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Active Directory   «Prev  Next»
Lesson 2Prerequisites
Objective Verify that you have the right background for this course.

Active Directory Course Prerequisites

  1. Windows 2008 or 2012 knowledge and experience
  2. A thorough understanding of DHCP, WINS, and Internet Protocol (IP) subnetting and routing
  3. Experience supporting networks and end users
Most of the terms found on this website can be found on the web.

This course is intended for Active Directory Technology Specialists, Server and Enterprise Administrators who want to learn how to implement Active Directory Domain Services in Windows Server environments. Those participating in this course would be interested in learning how to secure domains by using Group Policies, restore, monitor, and troubleshoot configuration to ensure trouble-free operation of Active Directory Domain Services.
In the next lesson, you will learn what you need to take this course.

History of Relays and Networks

Some would argue that the X.25 networks, the first cloud services in widespread use, were popular in the 1970s and 1980s for remote mainframe terminal access are the beginnings of the Enterprise WAN.
Previsouly, if you wanted to connect LANs that were not in the same location, you used point-to-point leased lines.
These were typically DS0 (56 Kilo bits per second) connections, and then the more expensive T1/E1 connections, and because they were expensive, fractional T1 or T3 become available.
The connections were first done using remote bridges at each end, and later with devices called routers, popularized by Cisco.
At the beginning of the 1990s, Frame Relay service was introduced. While using the same DS0 and fractional or full T1/E1 and T3/E3 connections, by connecting to a cloud from a service provider, you no longer needed to purchase and manage individual links between each of the locations that you wanted to connect. Frame Relay service offered much lower monthly WAN costs, far fewer physical connections to manage, allowed the expensive last-mile link bandwidth to be shared (and thus used more efficiently) across multiple remote connections, and required less expensive router hardware than the point-to-point alternative. This story of OpEx and CapEx caused a revolution in the corporate WAN and contributed to its rapid growth. Within 5 years of its introduction, even the most conservative enterprises such as banks had migrated to Frame Relay. It was the fastest uptake of any WAN service in history including the Internet.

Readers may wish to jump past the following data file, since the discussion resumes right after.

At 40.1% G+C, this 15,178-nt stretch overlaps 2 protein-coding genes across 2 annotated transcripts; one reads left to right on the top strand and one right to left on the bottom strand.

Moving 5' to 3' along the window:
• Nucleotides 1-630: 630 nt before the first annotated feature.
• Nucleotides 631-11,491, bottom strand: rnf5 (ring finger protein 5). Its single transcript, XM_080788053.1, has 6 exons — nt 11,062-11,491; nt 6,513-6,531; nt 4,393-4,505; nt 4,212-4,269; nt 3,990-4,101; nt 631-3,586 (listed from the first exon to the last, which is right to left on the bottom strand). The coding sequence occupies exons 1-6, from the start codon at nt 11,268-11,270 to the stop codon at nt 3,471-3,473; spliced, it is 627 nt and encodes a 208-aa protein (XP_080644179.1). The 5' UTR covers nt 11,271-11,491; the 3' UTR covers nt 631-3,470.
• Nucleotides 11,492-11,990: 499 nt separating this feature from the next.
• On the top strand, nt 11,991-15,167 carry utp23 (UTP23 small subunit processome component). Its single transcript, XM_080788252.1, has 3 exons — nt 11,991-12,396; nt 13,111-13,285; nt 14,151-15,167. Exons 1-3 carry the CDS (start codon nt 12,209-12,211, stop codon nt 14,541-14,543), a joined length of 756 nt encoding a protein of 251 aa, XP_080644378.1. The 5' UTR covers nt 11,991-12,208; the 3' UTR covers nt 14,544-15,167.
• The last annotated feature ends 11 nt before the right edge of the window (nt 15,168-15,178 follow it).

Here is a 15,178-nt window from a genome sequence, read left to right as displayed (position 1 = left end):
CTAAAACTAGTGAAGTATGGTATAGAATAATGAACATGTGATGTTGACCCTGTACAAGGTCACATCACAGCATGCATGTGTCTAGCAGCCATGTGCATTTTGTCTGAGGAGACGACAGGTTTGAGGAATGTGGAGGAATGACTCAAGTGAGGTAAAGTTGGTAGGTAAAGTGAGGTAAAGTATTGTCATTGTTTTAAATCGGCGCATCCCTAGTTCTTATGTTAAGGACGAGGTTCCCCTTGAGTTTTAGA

Elements of Point-to-Point Leased Lines

A point-to-point leased line is the most reliable solution for the communication and connectivity that modern businesses require. Leased, since the service is paid for with a fixed fee for an agreed upon duration and service capacity. The fixed points in a private network are connected through dedicated digital circuits that vary in capacity and speeds. This allows businesses to extend the coverage of the business wide area network using secured, highly-reliable and high-speed network connections.

Evolution of the Microsoft NOS

Network operating system is the term used to describe a networked environment in which various types of resources, such as user, group, and computer accounts, are stored in a central repository that is controlled by administrators and accessible to end users. Typically, a NOS environment is comprised of one or more servers that provide NOS services, such as authentication, authorization, and account manipulation, and multiple end users that access those services. Microsoft's first integrated NOS environment became available in 1990 with the release of Windows NT 3.0, which combined many features of the LAN Manager protocols and of the OS/2 operating system. The NT NOS slowly evolved over the next eight years until Active Directory was first released in beta form in 1997.
Under Windows NT, the domain concept was introduced, providing a way to group resources based on administrative and security boundaries. NT domains were flat structures limited to about 40,000 objects (users, groups, and computers). For large organizations, this limitation imposed superficial boundaries on the design of the domain structure. Often, domains were geographically limited as well because the replication of data between domain controllers (for example, servers providing the NOS services to end users) performed poorly over high-latency or low-bandwidth links. Another significant problem with the NT NOS was delegation of administration, which typically tended to be an all-or-nothing matter at the domain level. Microsoft was well aware of these limitations and the need to rearchitect its NOS model into something that would be much more scalable and flexible. It looked to LDAP-based directory services as a possible solution.